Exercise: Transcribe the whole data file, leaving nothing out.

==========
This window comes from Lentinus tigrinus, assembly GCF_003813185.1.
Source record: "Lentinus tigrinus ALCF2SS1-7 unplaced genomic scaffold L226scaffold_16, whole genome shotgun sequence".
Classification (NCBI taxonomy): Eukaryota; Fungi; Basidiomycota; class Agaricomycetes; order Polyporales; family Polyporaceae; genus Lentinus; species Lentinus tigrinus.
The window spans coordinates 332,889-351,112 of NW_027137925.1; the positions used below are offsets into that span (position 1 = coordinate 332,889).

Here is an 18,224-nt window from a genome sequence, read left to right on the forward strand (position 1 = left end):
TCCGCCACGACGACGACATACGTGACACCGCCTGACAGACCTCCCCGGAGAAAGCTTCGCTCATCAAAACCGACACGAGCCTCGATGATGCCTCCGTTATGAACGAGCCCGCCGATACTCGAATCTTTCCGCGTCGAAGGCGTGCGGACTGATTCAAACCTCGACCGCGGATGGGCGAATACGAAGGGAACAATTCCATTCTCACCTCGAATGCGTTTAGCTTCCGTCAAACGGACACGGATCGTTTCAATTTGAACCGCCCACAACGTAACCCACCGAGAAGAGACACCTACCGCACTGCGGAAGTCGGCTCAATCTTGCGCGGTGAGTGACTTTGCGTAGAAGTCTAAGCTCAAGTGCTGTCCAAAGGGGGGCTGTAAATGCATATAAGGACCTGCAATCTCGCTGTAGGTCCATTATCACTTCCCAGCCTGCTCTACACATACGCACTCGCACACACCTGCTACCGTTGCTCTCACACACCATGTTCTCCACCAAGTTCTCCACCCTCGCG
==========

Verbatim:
This window comes from Lentinus tigrinus, assembly GCF_003813185.1.
Source record: "Lentinus tigrinus ALCF2SS1-7 unplaced genomic scaffold L226scaffold_16, whole genome shotgun sequence".
Classification (NCBI taxonomy): Eukaryota; Fungi; Basidiomycota; class Agaricomycetes; order Polyporales; family Polyporaceae; genus Lentinus; species Lentinus tigrinus.
The window spans coordinates 332,889-351,112 of NW_027137925.1; the positions used below are offsets into that span (position 1 = coordinate 332,889).

Here is an 18,224-nt window from a genome sequence, read left to right on the forward strand (position 1 = left end):
TCCGCCACGACGACGACATACGTGACACCGCCTGACAGACCTCCCCGGAGAAAGCTTCGCTCATCAAAACCGACACGAGCCTCGATGATGCCTCCGTTATGAACGAGCCCGCCGATACTCGAATCTTTCCGCGTCGAAGGCGTGCGGACTGATTCAAACCTCGACCGCGGATGGGCGAATACGAAGGGAACAATTCCATTCTCACCTCGAATGCGTTTAGCTTCCGTCAAACGGACACGGATCGTTTCAATTTGAACCGCCCACAACGTAACCCACCGAGAAGAGACACCTACCGCACTGCGGAAGTCGGCTCAATCTTGCGCGGTGAGTGACTTTGCGTAGAAGTCTAAGCTCAAGTGCTGTCCAAAGGGGGGCTGTAAATGCATATAAGGACCTGCAATCTCGCTGTAGGTCCATTATCACTTCCCAGCCTGCTCTACACATACGCACTCGCACACACCTGCTACCGTTGCTCTCACACACCATGTTCTCCACCAAGTTCTCCACCCTCGCG